'Pirate Bay' for 3D printing launched

A handgun and license The idea has grown out of a project to build a printed gun

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The company that developed 3D printed gun parts has announced plans to launch a new firm, dedicated to copyright-free blueprints for a range of 3D printable objects.

Defcad, as the firm will be known, has already been dubbed the Pirate Bay of 3D printing.

The site will become a "search engine for 3D printing," according to its founders.

But its flouting of copyright is likely to face legal challenges.

Wiki weapon

The firm is the brainchild of Cody Wilson, law student and self-styled crypto-anarchist.

Last year he set up Defense Distributed, a project aiming to print gun parts.

The project provoked controversy with 3D printing firm MakerBot pulling gun part blueprints from its website in the wake of the Sandy Hook shootings and 3D printer manufacturer Stratasys refusing permission for its machines to be used by the company.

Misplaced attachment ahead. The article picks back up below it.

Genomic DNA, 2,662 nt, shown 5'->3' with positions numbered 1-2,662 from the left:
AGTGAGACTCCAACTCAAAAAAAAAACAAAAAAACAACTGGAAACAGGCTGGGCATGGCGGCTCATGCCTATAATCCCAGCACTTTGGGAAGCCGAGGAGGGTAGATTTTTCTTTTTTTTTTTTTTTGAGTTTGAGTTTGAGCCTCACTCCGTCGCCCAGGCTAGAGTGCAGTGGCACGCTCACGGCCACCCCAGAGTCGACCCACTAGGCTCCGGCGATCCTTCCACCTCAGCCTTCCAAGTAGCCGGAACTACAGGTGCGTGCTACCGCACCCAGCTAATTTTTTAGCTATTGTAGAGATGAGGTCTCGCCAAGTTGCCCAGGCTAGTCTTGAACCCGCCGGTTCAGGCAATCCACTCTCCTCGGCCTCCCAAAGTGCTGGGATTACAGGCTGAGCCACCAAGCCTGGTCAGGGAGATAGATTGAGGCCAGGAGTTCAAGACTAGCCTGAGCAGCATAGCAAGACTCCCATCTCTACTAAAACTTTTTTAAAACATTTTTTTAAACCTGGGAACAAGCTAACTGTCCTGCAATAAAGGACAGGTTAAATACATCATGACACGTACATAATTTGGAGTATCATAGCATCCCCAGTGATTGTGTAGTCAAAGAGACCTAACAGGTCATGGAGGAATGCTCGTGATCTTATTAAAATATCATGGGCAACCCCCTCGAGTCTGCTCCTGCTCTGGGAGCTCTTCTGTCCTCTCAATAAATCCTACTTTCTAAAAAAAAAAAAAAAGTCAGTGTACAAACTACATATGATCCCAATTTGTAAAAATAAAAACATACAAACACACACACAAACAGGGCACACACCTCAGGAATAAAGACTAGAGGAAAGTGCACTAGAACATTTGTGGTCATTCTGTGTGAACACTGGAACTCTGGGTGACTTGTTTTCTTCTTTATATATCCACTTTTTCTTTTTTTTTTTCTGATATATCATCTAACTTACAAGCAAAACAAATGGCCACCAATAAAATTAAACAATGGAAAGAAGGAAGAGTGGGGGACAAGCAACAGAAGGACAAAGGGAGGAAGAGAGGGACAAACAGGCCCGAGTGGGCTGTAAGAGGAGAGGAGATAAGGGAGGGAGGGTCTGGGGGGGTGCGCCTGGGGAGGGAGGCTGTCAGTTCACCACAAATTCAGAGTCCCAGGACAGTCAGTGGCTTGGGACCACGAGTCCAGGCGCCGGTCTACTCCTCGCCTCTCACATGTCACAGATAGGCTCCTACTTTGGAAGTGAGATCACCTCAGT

It is also facing legal challenges to shut the site down.

Despite the set-backs, it released a video this month demonstrating an AR-15 with a 3D printed part firing more than 600 rounds.

Meanwhile its blueprints at non-profit Defcad.org have seen 400,000 downloads since the site was launched, according to founder Cody Wilson.

Announcing the new for-profit Defcad.com at the South by South West conference in Texas, Mr Wilson said it was an obvious next step for the wiki weapon project.

"Help us turn Defcad into the world's first unblockable, open-source search engine for 3D printable parts," says Mr Wilson in the video posted on the website looking for funding.

In the video, Mr Wilson said the revolution which many predict 3D printing will bring about will only happen if it can be freed from corporate ties.

The blueprints available on the site will be for "important stuff", he said. "Not trinkets, not garden gnomes but the things institutions and industries have an interest in keeping from us; access, medical devices, drugs, goods, guns."

"Supplying consumers with blueprints to print products designed by third parties is a business model fraught with risk," said Lorna Caddy of law firm Taylor Wessing.

"Many of those products will be protected by intellectual property rights, such as design law. Owners of those rights could assert them in the courts to prevent their designs being further distributed and to seek financial compensation," she added.

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